She is followed by creepy guys in a coastal town. He shows up after reading the thoughts of the villains and rescues her at the last moment before they act on their intentions.
Edward’s Alpha Heroism is solidified by the degree to which he micromanages Bella after those three rescues. He knows whats best. But he takes it one step further by becoming an overseer in her life. Because he doesn’t sleep, he can literally stay with her all the freaking time, aside from when he’s not hunting, and even then he worries about her safety. He makes sure she eats; he watches her as she sleeps. He pretty much rebuilds his entire day around being with her. He meets her after class, he follows her home, and her day in the Twilight narration becomes measured by when she’s with Edward vs. when she’s not. He pays a great deal of lip service to the idea of keeping her safe but it’s more a taming of the Alpha Hero, on speed with added crack and angst, because not only does Edward hover over her and pretty much glue himself to her side, but she wants nothing more than to be with him. Every. Minute. All. Day. He drinks blood to survive; she drinks the experience of being with him to avoid depresson.
He tames his desire to kill her and eat her, but he still consumes her, which is the point that made me the most uncomfortable, but may also serve as a primary reference as to why Edward is so alluring a character. While Edward and Bella don’t knock boots in Twilight, Edward manages to insert himself figuratively into her life and become the center of every moment of Bella’s life – and she’s all for it. More than one person commented to me privately after reading my review that the manner in which Bella subsumes her identity and becomes absorbed by Edward almost symbiotically made them as readers profoundly uncomfortable, because it echoed abusive relationships they witnessed or experienced. It wasn’t romantic for them, that totalitarian management – it was creepy.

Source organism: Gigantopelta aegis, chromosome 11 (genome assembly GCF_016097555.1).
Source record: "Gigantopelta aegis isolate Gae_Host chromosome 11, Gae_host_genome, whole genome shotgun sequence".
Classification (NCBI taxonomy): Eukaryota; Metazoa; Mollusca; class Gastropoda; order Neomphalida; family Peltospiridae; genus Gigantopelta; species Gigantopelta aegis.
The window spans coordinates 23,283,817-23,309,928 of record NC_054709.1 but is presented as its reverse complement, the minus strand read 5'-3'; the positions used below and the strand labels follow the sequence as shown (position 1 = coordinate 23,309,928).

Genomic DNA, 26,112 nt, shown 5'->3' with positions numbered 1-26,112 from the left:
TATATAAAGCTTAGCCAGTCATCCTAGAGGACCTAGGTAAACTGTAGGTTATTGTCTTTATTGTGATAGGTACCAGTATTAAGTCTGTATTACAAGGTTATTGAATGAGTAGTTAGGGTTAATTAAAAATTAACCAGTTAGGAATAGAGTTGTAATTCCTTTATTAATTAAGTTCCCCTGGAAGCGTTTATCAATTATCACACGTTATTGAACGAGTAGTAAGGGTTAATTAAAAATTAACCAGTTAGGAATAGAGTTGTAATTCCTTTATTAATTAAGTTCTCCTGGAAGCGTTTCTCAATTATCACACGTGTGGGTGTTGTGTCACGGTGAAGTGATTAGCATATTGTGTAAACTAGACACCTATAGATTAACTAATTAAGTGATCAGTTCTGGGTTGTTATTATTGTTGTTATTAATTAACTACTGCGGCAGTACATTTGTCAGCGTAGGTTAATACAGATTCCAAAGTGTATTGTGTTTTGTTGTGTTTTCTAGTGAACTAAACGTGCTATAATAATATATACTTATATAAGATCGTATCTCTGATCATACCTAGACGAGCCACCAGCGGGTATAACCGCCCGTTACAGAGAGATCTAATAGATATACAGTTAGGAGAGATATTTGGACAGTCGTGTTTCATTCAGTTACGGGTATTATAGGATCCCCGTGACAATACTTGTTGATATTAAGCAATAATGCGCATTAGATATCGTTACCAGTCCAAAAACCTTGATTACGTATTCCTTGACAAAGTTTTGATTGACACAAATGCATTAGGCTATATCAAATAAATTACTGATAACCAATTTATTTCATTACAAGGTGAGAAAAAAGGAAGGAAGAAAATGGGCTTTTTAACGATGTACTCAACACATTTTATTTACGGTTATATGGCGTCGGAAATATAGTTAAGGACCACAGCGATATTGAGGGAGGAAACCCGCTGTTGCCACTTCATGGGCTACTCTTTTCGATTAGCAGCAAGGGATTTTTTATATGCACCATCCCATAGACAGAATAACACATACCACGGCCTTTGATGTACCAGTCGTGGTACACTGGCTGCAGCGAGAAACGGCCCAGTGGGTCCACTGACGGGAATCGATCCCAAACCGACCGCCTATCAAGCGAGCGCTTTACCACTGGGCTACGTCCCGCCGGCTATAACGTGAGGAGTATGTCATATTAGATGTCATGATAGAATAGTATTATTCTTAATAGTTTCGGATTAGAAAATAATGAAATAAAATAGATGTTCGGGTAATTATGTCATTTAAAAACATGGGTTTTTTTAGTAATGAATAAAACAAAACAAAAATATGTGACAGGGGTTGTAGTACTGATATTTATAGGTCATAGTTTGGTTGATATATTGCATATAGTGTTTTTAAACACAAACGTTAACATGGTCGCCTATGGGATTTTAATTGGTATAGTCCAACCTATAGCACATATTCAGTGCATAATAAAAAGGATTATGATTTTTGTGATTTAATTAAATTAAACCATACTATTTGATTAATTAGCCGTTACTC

Plus there’s the fact that Edward doesn’t really do anything else with his endless days. The only one who does anything with that whole vampiric sleeplessness is Carlisle. He doesn’t need sleep? He’s a butt-trillion years old with light years of medical experience? Holy shit, he’s the best ER doctor ever. Imagine what patient lessons he could relate (thanks to Taylor for the link).
But Edward doesn’t DO anything aside from attend school in presence only, play baseball, and drive cars rather quickly. He plays music but he’s already excellent – a virtuoso, in fact. Bella, for all intents and purposes, becomes his hobby. Being near her, whether she knows it or not, is what he does. But because he has more of a life and routine than she does, she is absorbed into his world, partly because she has no real life in Forks herself, and partly because the secrecy of their society demands it.
The biggest characteristic of an Old Skool Alpha Hero is The Rape of the Heroine, which doesn’t literally occur in Twilight, though one could argue that James’ biting Bella could be interpreted as rape, and Edward’s refusal to change her into a vampire as the refusal to do so. Edward does invade Bella’s privacy and home without her permission in order to watch her, and if his commentary is to be believed, to try to resist killing her. That leashed intention to kill, I think, can be interpreted the same as the leashed intent to rape. But in a strange turn, Bella begs for that violation: she wants to be the same as Edward, and she wants him to kill her and change her.
Regardless of who asks for what form whom, Edward’s possession and possessive attitude are alarmingly Alpha. When anyone—his brothers, random serial rapists hiding in small towns, or another vampire—threatens the human he considers his own, Edward goes berserk. His possession of Bella, even in his mind, is complete and total, and her willingness to follow that possession, since he knows what’s best for her, casts her in a sheepish model that I never recovered from as I read Twilight.
Reading Midnight Sun’s first 12 chapters (while I try to intersperse reading The Jewel of Medina at the same time, speaking of going berserk) hasn’t helped much. Edward’s self-loathing is evident, but the “I’m not good enough for her but she’s MINE MINE MINE EDWARD SMASH” attitude reinforces my suspicions: that Edward is an old-skool Alpha male hero in the classic model, dipped in sparkles and dispensed to a younger audience. Perhaps that explains his allure – there are many, many readers who adore the Alpha model in their romance hero, and Edward is no different.